The terrorist attack in Moscow subway that took lives of 39 people, may, among other things, give a rise to xenophobic tendencies. What does it mean for a multinational and poly-confessional Moscow? Honestly speaking, the mere thought of it is scary. Yet, there are definite attempts to stir up the situation. For instance, the ultra-right have noticeably activated these days.
You can treat the statements of politicians, trying to promote their ideas, in different ways. You can criticize their intention to gain political score, or ignore them and look at their actions as if it was a banal PR fuss.
Yet, there are things that cannot be understood or justified, such as attempts to provoke xenophobic tendencies and raise anti-Islamic or anti-Caucasus hysteria.
I have to state that currently the forces trying to divide the society using nationalistic slogans became more intense. For example, after the explosions in Moscow metro and first theories of who was to blame for the crime, the Internet was filled with pictures of the attacks with captions saying “look at the fruits of tolerance” and “peoples’ friendship.”There were blog posts allegedly stating that the Muslims were jubilant because of the “heroic deeds of the female suicide bombers who killed so many disbelievers.”
Adding fuel to the fire, the ultra-right movements and groups made statements blaming the officials in covering the “Islamic terrorism.” “Now we can openly say that if the country and military forces are governed by the same people who are bleating about “tolerance, Russian-Chechen fraternity, Russia as the largest Islamic state, Russia for everyone,” terrorist attacks will continue and our people will die,” said the statement made by the Movement against the Illegal Immigration (DPNI), whose supporters call for a mass cleaning of Moscow and nearby regions from the people from the Caucasus as a recipe for “treating the infection of Islamic terrorism.”
On the day of the attacks in Moscow metro, on the wave of panic, several Muslim women were attacked. According to witnesses, two women wearing head scarves entered a train at Avtozavodskaya station. When the train arrived to Paveletskaya station, they were thrown out of it by a passenger. A similar incident happened at Kuntsevskaya station where a person who looked like someone from the Caucasus fell victim of paranoia.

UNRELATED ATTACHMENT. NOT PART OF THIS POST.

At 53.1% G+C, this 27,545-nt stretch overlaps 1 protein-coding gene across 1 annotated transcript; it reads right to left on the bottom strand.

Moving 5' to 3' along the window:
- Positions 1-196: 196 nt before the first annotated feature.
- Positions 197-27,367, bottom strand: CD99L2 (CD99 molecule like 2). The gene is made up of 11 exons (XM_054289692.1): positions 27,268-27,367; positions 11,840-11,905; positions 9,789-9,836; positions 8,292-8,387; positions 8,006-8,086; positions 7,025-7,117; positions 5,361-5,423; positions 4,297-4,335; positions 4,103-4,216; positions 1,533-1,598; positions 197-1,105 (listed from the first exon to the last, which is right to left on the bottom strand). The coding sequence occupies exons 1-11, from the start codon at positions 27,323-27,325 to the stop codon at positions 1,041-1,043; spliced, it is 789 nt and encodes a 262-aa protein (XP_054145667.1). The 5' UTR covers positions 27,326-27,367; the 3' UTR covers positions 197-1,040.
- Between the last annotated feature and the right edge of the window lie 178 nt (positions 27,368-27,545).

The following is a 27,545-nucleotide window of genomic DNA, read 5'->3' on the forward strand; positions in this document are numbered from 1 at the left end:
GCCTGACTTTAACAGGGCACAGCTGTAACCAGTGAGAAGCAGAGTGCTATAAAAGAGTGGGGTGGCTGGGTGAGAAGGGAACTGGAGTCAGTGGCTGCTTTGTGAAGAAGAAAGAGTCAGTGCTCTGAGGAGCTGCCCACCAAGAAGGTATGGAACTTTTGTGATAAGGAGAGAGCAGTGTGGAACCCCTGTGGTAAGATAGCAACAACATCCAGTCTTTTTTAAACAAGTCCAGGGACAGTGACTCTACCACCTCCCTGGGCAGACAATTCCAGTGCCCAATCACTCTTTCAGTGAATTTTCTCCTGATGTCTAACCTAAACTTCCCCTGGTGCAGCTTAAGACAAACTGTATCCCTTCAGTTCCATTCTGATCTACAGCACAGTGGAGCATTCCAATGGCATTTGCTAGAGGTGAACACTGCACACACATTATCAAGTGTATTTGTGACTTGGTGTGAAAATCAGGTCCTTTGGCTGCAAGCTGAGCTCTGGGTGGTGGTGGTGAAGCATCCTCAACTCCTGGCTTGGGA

Fears and suspicions of Muscovites are intentionally heated. The day after the attack leaflets with the image of a man from the Caucasus dancing his national dance next to a crying child were noticed at metro stations. The leaflets with the caption “Daddy, I do not want to die, please, save me” were spotted at Koltsevaya line.
Experts believe these leaflets are designed to ignite hatred towards representatives of Southern nations. “This is unacceptable,” said Viktor Biryukov, head of the press service of the Chief Directorate of Internal Affairs in his interview with Politonline.ru . He mentioned that his department was conducting work in this respect.
The day after the attacks, human activists began talking about a possible rise of xenophobic tendencies. Nurdi Nukhazhiev, Ombudsman in the Chechen Republic, expressed his concerns that people from the Caucasus may be prosecuted because of their nationality. “We received calls from people from various Russian regions, including Moscow, who say they are afraid of illegal actions against themselves. Thousands of people from our Republic permanently reside in Moscow and other regions of Russia. Some Chechens […] have already felt change of attitude towards them,” he stated.
Alexander Brod, director of the Moscow Agency for Human Rights also spoke about entrepreneurial attempts to bring about international division: “Now some politicians and national-radical organizations take advantage of this topic. They are spilling salt on the wounds. They call for vigilante justice and violence against migrants. Blood for blood. Eye for eye .”
“This is dangerous and unacceptable. If you give freedom to such behaviors of revenge and intolerance, it will cause new conflicts. Terrorists have names, the attacks have organizers. Do not transfer the issue to the ethnic sphere and do not blame the entire nations. Otherwise it will cause new tension.”
“We have a multinational country and categorizing nations as bad or good is a sure way to cause a split and new wave of violence,” he concluded.
Gasan Mirzoev, the chairman of the Coordination Council of the All-Russia public organization “The Jurists for Human Rights and Decent Life,” said that it was time everyone understood the terrorism does not have a nationality. “Xenophobia is exactly the intent of terrorists. They want to sow the panic and cause split between the nations, these are their best expectations,” he told to Pravda.ru. “They would very much like for people from the Caucasus to be attacked. Therefore, it is extremely important to preserve tolerance inside Russian society.”
“If we choose the path suggested to us by terrorists - incitement of ethnic hatred, exasperation of certain group of the population – this will not do us any good,” stated Gasan Mirzoev.
In reality, the fanatics that set off the explosions in Moscow metro obviously not only intended to gather “bloody crop” but intended to provoke similar cruelty that would hurt, first and foremost, Russians themselves, and would result in a split in the society. Those who are trying to divide us according to nationality are obviously doing the terrorists a favor. Heating up hatred to foreigners, people from Caucasus, Muslims, etc., they are bringing the grist to the terrorists’ mills.
Russia Today: Rise of xenophobia in Russia causes concerns